Two Chinese fighter jets have conducted another “unprofessional intercept” of a US Navy surveillance aircraft over the South China Sea, the Pentagon has said.
A defence official said one of the Chinese J-10 jets flew about 200 yards in front of the US P-3 aircraft and about 100 feet above it, doing slow turns.
The second Chinese fighter remained about 750 yards off the P-3’s right wing.
Navy Commander Gary Ross said the Navy P-3 Orion was operating in international airspace. He said the US is reviewing the incident and will convey concerns to the Chinese.
Last week, two Chinese SU-30 jets conducted another unprofessional intercept of an American radiation-sniffing surveillance plane in the East China Sea. The risky manoeuvre that involved flying upside-down over the plane was likened to scene from the movie Top Gun.
Pacific Air Forces spokeswoman Lieutenant Colonel Lori Hodge said that the Chinese aircraft approached the plane while it was conducting a routine mission in international airspace in accordance with international law.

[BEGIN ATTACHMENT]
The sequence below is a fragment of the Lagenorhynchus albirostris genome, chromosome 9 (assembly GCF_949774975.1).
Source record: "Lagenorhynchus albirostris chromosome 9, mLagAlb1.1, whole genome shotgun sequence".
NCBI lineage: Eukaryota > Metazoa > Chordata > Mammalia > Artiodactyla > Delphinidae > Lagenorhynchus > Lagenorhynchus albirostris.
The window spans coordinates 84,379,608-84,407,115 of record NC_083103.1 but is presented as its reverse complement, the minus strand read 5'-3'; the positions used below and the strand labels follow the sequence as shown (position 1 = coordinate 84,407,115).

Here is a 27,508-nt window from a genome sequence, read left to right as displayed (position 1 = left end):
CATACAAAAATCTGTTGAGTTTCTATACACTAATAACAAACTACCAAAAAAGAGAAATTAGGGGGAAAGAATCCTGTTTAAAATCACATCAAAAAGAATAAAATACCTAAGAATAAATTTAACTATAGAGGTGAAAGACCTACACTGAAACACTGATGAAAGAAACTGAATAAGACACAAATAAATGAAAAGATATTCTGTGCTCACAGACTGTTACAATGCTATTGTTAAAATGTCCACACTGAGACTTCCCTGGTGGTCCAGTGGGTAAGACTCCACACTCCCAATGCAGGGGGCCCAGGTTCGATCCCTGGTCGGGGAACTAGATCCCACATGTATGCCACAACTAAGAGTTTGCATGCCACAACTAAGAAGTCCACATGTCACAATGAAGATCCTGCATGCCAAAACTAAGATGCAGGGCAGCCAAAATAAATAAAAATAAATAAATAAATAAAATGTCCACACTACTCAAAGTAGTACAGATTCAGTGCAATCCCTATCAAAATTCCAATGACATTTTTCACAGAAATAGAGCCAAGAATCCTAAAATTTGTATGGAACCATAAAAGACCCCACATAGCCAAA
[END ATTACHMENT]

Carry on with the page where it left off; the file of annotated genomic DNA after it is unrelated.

The WC-135 crew characterised the intercept as unprofessional “due to the manoeuvres by the Chinese pilot, as well as the speeds and proximity of both aircraft,” Hodge said.
China has denied US accusations about last week’s intercept, saying it was a safe and professional operation.
Defence Ministry spokesman Wu Qian said the American plane was conducting surveillance over the Yellow Sea — the northern part of the East China Sea — and that the Chinese jets moved to identify and verify the plane “in accordance with laws and regulations”.
In another incident this week, China issued a furious protest after a US Navy guided missile destroyer, the USS Dewey, passed within 12 miles of a group of man-made islands in Mischief Reef, in the South China Sea. The “freedom of movement patrol” was the first since President Trump took office. China’s Defence Ministry is seeking an explanation from US officials over the incident.